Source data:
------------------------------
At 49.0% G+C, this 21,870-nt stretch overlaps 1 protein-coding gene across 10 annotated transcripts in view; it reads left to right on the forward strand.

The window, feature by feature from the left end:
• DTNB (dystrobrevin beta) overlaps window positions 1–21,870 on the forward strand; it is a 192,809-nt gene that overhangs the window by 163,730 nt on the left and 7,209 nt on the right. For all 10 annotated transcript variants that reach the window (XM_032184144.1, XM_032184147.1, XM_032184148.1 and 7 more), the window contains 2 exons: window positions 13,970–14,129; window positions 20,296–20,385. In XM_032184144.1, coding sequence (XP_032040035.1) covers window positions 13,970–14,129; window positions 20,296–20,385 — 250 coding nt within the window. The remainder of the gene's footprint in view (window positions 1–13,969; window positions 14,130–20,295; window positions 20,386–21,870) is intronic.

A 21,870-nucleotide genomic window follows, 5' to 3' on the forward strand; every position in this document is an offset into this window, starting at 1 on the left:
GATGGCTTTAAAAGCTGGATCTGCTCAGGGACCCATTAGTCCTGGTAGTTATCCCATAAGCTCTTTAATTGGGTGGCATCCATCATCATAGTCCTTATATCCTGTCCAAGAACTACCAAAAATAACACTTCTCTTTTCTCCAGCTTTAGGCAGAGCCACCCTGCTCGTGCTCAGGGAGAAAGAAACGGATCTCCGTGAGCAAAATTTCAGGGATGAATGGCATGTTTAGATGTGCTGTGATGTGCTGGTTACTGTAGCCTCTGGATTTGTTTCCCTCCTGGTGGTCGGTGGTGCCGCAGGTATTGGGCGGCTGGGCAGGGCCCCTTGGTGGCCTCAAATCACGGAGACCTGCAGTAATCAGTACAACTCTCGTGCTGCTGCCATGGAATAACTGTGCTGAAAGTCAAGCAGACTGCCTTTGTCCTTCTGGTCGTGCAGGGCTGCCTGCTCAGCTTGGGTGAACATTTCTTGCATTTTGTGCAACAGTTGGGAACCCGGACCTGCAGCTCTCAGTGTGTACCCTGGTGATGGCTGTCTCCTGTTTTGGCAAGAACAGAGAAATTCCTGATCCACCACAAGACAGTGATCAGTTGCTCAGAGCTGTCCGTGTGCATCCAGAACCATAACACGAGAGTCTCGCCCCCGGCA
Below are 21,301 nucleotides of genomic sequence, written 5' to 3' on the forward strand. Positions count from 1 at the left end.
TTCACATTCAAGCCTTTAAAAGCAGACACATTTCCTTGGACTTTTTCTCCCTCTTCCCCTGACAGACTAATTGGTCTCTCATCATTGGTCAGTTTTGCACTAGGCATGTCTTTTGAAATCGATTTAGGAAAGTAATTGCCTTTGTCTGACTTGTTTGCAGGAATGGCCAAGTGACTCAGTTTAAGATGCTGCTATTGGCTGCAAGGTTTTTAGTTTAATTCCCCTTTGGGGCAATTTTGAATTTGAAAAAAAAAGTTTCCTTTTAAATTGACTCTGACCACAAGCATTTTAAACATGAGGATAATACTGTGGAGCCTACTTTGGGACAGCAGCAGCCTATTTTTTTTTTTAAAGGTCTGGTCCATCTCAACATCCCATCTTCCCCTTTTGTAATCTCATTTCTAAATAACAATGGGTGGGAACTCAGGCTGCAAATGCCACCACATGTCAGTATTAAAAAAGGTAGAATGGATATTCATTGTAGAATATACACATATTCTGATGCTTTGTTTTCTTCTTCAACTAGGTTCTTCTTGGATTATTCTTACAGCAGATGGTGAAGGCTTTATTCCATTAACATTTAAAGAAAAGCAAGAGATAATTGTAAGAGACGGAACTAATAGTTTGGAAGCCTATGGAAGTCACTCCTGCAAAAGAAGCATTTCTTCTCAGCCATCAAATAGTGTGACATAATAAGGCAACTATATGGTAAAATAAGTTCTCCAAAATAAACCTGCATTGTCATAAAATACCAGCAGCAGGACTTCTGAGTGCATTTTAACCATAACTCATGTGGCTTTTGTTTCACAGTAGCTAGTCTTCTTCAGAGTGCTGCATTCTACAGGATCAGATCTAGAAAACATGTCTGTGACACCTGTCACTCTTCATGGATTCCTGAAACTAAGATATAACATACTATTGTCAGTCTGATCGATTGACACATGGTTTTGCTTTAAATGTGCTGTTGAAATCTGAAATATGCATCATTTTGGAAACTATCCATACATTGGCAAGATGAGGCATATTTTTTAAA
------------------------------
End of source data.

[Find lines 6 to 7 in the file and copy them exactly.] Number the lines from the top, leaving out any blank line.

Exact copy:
Below are 21,301 nucleotides of genomic sequence, written 5' to 3' on the forward strand. Positions count from 1 at the left end.
TTCACATTCAAGCCTTTAAAAGCAGACACATTTCCTTGGACTTTTTCTCCCTCTTCCCCTGACAGACTAATTGGTCTCTCATCATTGGTCAGTTTTGCACTAGGCATGTCTTTTGAAATCGATTTAGGAAAGTAATTGCCTTTGTCTGACTTGTTTGCAGGAATGGCCAAGTGACTCAGTTTAAGATGCTGCTATTGGCTGCAAGGTTTTTAGTTTAATTCCCCTTTGGGGCAATTTTGAATTTGAAAAAAAAAGTTTCCTTTTAAATTGACTCTGACCACAAGCATTTTAAACATGAGGATAATACTGTGGAGCCTACTTTGGGACAGCAGCAGCCTATTTTTTTTTTTAAAGGTCTGGTCCATCTCAACATCCCATCTTCCCCTTTTGTAATCTCATTTCTAAATAACAATGGGTGGGAACTCAGGCTGCAAATGCCACCACATGTCAGTATTAAAAAAGGTAGAATGGATATTCATTGTAGAATATACACATATTCTGATGCTTTGTTTTCTTCTTCAACTAGGTTCTTCTTGGATTATTCTTACAGCAGATGGTGAAGGCTTTATTCCATTAACATTTAAAGAAAAGCAAGAGATAATTGTAAGAGACGGAACTAATAGTTTGGAAGCCTATGGAAGTCACTCCTGCAAAAGAAGCATTTCTTCTCAGCCATCAAATAGTGTGACATAATAAGGCAACTATATGGTAAAATAAGTTCTCCAAAATAAACCTGCATTGTCATAAAATACCAGCAGCAGGACTTCTGAGTGCATTTTAACCATAACTCATGTGGCTTTTGTTTCACAGTAGCTAGTCTTCTTCAGAGTGCTGCATTCTACAGGATCAGATCTAGAAAACATGTCTGTGACACCTGTCACTCTTCATGGATTCCTGAAACTAAGATATAACATACTATTGTCAGTCTGATCGATTGACACATGGTTTTGCTTTAAATGTGCTGTTGAAATCTGAAATATGCATCATTTTGGAAACTATCCATACATTGGCAAGATGAGGCATATTTTTTAAA